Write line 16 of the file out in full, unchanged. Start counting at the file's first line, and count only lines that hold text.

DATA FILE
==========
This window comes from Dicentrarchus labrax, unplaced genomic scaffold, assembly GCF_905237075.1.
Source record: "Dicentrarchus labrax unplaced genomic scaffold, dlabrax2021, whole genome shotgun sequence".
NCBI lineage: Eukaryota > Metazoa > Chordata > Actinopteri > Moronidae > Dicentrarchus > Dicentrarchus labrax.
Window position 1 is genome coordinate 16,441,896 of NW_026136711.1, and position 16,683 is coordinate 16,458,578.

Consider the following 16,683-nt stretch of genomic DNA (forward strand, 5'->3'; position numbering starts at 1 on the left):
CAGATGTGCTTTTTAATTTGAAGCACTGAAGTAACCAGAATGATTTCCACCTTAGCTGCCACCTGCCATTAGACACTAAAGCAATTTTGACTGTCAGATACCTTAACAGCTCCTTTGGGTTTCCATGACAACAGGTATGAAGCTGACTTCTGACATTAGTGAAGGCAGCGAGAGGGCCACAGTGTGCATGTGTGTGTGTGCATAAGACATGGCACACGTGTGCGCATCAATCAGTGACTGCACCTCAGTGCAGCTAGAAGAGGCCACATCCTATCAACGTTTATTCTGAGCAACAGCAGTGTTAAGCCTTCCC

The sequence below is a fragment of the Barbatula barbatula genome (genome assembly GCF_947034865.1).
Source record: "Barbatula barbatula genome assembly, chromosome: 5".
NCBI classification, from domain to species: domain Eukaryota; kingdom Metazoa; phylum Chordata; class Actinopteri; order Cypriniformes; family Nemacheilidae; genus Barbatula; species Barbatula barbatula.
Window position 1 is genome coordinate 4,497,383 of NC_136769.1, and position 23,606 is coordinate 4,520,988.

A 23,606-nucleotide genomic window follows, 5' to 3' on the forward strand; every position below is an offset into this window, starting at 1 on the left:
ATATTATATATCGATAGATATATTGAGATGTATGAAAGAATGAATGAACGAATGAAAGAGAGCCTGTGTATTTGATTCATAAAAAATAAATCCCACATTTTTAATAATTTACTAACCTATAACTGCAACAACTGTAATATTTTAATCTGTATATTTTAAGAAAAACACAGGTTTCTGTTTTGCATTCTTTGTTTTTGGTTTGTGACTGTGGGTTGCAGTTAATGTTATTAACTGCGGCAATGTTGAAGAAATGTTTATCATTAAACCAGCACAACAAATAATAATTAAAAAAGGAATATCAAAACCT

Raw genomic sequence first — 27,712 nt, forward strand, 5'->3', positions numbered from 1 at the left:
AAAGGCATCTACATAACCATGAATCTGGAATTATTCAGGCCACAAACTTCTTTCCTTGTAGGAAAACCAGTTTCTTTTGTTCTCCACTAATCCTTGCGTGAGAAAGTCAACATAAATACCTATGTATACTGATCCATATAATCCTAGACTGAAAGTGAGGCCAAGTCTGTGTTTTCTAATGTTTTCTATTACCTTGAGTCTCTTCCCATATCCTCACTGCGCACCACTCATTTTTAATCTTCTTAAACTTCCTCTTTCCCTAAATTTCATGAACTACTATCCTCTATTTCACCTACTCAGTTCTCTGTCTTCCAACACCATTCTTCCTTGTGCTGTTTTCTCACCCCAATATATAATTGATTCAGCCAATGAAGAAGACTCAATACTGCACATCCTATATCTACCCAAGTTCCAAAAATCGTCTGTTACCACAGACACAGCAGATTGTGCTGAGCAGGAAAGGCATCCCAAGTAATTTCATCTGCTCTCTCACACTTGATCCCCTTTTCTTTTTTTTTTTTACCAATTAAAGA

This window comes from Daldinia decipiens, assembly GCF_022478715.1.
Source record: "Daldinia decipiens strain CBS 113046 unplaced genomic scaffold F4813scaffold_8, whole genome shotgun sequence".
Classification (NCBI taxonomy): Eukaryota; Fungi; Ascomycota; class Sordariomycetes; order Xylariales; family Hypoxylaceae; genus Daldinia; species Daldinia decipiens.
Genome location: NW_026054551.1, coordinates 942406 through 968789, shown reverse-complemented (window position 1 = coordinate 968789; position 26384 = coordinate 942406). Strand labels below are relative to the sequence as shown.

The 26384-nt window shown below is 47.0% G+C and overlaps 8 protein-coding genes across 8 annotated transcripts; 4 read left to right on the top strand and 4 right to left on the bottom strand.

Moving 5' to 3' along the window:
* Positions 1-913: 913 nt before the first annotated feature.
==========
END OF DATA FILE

Source record: "Daldinia decipiens strain CBS 113046 unplaced genomic scaffold F4813scaffold_8, whole genome shotgun sequence".